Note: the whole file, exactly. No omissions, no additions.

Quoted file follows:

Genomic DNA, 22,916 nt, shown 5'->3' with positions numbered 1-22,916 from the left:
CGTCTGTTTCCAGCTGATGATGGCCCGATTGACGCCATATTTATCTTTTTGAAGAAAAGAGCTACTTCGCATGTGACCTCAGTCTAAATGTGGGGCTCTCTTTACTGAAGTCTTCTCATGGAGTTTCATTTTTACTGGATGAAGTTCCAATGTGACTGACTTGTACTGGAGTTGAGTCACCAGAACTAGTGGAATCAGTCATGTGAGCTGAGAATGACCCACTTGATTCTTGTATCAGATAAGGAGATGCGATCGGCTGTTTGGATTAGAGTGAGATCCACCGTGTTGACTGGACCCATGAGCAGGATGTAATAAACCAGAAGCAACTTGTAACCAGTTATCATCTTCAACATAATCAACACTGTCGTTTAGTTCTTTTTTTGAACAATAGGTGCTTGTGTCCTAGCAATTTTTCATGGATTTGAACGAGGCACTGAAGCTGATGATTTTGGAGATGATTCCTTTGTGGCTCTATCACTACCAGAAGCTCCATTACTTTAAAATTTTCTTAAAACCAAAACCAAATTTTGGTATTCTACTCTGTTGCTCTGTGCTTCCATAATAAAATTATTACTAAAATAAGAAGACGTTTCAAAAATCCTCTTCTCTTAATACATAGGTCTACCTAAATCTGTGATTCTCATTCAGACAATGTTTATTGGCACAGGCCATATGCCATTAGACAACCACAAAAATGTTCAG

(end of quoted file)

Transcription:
Genomic DNA, 22,916 nt, shown 5'->3' with positions numbered 1-22,916 from the left:
CGTCTGTTTCCAGCTGATGATGGCCCGATTGACGCCATATTTATCTTTTTGAAGAAAAGAGCTACTTCGCATGTGACCTCAGTCTAAATGTGGGGCTCTCTTTACTGAAGTCTTCTCATGGAGTTTCATTTTTACTGGATGAAGTTCCAATGTGACTGACTTGTACTGGAGTTGAGTCACCAGAACTAGTGGAATCAGTCATGTGAGCTGAGAATGACCCACTTGATTCTTGTATCAGATAAGGAGATGCGATCGGCTGTTTGGATTAGAGTGAGATCCACCGTGTTGACTGGACCCATGAGCAGGATGTAATAAACCAGAAGCAACTTGTAACCAGTTATCATCTTCAACATAATCAACACTGTCGTTTAGTTCTTTTTTTGAACAATAGGTGCTTGTGTCCTAGCAATTTTTCATGGATTTGAACGAGGCACTGAAGCTGATGATTTTGGAGATGATTCCTTTGTGGCTCTATCACTACCAGAAGCTCCATTACTTTAAAATTTTCTTAAAACCAAAACCAAATTTTGGTATTCTACTCTGTTGCTCTGTGCTTCCATAATAAAATTATTACTAAAATAAGAAGACGTTTCAAAAATCCTCTTCTCTTAATACATAGGTCTACCTAAATCTGTGATTCTCATTCAGACAATGTTTATTGGCACAGGCCATATGCCATTAGACAACCACAAAAATGTTCAG